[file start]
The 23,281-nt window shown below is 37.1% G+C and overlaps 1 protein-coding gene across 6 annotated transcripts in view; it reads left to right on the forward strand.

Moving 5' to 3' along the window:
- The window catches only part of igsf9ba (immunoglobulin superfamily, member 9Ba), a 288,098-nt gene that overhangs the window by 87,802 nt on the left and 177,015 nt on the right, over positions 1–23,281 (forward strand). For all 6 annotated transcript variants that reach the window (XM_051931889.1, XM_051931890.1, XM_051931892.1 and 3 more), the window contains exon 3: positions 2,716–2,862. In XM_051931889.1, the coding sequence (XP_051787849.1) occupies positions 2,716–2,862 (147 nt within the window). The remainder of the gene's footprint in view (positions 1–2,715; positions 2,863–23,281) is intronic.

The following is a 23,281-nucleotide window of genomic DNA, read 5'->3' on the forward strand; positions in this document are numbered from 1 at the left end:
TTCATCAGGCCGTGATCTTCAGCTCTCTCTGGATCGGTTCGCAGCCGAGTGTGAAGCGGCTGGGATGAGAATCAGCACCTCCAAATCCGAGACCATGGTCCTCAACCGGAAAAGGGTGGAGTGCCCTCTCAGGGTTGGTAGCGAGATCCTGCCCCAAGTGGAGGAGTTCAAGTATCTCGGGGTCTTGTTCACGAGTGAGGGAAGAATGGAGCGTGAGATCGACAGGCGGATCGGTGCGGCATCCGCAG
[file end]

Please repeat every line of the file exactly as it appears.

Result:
The 23,281-nt window shown below is 37.1% G+C and overlaps 1 protein-coding gene across 6 annotated transcripts in view; it reads left to right on the forward strand.

Moving 5' to 3' along the window:
- The window catches only part of igsf9ba (immunoglobulin superfamily, member 9Ba), a 288,098-nt gene that overhangs the window by 87,802 nt on the left and 177,015 nt on the right, over positions 1–23,281 (forward strand). For all 6 annotated transcript variants that reach the window (XM_051931889.1, XM_051931890.1, XM_051931892.1 and 3 more), the window contains exon 3: positions 2,716–2,862. In XM_051931889.1, the coding sequence (XP_051787849.1) occupies positions 2,716–2,862 (147 nt within the window). The remainder of the gene's footprint in view (positions 1–2,715; positions 2,863–23,281) is intronic.

The following is a 23,281-nucleotide window of genomic DNA, read 5'->3' on the forward strand; positions in this document are numbered from 1 at the left end:
TTCATCAGGCCGTGATCTTCAGCTCTCTCTGGATCGGTTCGCAGCCGAGTGTGAAGCGGCTGGGATGAGAATCAGCACCTCCAAATCCGAGACCATGGTCCTCAACCGGAAAAGGGTGGAGTGCCCTCTCAGGGTTGGTAGCGAGATCCTGCCCCAAGTGGAGGAGTTCAAGTATCTCGGGGTCTTGTTCACGAGTGAGGGAAGAATGGAGCGTGAGATCGACAGGCGGATCGGTGCGGCATCCGCAG